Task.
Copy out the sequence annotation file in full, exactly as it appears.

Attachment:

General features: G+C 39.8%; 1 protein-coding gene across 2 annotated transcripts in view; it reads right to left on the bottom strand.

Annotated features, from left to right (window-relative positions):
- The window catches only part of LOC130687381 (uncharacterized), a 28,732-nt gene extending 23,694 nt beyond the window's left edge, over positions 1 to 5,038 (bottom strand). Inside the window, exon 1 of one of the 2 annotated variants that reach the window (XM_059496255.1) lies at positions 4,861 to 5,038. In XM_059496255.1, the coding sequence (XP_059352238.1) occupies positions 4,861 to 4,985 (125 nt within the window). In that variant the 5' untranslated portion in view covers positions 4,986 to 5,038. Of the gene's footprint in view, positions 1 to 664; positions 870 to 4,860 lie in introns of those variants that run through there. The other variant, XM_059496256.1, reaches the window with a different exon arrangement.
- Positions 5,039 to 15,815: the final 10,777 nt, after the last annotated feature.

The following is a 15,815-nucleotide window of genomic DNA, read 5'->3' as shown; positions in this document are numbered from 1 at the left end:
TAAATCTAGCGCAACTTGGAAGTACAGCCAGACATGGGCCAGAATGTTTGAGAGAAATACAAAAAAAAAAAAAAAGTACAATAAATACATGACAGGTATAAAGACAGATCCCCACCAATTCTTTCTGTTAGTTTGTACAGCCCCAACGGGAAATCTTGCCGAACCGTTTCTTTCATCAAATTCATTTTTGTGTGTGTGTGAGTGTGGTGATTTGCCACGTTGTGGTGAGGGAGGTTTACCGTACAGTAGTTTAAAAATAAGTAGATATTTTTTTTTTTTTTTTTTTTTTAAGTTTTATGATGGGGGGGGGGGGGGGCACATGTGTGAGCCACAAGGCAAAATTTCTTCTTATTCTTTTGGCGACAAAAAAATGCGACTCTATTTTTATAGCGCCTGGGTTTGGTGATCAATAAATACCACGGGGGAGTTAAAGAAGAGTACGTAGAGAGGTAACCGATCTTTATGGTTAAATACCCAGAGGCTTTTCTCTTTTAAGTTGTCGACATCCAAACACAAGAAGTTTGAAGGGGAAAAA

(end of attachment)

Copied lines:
General features: G+C 39.8%; 1 protein-coding gene across 2 annotated transcripts in view; it reads right to left on the bottom strand.

Annotated features, from left to right (window-relative positions):
- The window catches only part of LOC130687381 (uncharacterized), a 28,732-nt gene extending 23,694 nt beyond the window's left edge, over positions 1 to 5,038 (bottom strand). Inside the window, exon 1 of one of the 2 annotated variants that reach the window (XM_059496255.1) lies at positions 4,861 to 5,038. In XM_059496255.1, the coding sequence (XP_059352238.1) occupies positions 4,861 to 4,985 (125 nt within the window). In that variant the 5' untranslated portion in view covers positions 4,986 to 5,038. Of the gene's footprint in view, positions 1 to 664; positions 870 to 4,860 lie in introns of those variants that run through there. The other variant, XM_059496256.1, reaches the window with a different exon arrangement.
- Positions 5,039 to 15,815: the final 10,777 nt, after the last annotated feature.

The following is a 15,815-nucleotide window of genomic DNA, read 5'->3' as shown; positions in this document are numbered from 1 at the left end:
TAAATCTAGCGCAACTTGGAAGTACAGCCAGACATGGGCCAGAATGTTTGAGAGAAATACAAAAAAAAAAAAAAAGTACAATAAATACATGACAGGTATAAAGACAGATCCCCACCAATTCTTTCTGTTAGTTTGTACAGCCCCAACGGGAAATCTTGCCGAACCGTTTCTTTCATCAAATTCATTTTTGTGTGTGTGTGAGTGTGGTGATTTGCCACGTTGTGGTGAGGGAGGTTTACCGTACAGTAGTTTAAAAATAAGTAGATATTTTTTTTTTTTTTTTTTTTTTAAGTTTTATGATGGGGGGGGGGGGGGGCACATGTGTGAGCCACAAGGCAAAATTTCTTCTTATTCTTTTGGCGACAAAAAAATGCGACTCTATTTTTATAGCGCCTGGGTTTGGTGATCAATAAATACCACGGGGGAGTTAAAGAAGAGTACGTAGAGAGGTAACCGATCTTTATGGTTAAATACCCAGAGGCTTTTCTCTTTTAAGTTGTCGACATCCAAACACAAGAAGTTTGAAGGGGAAAAA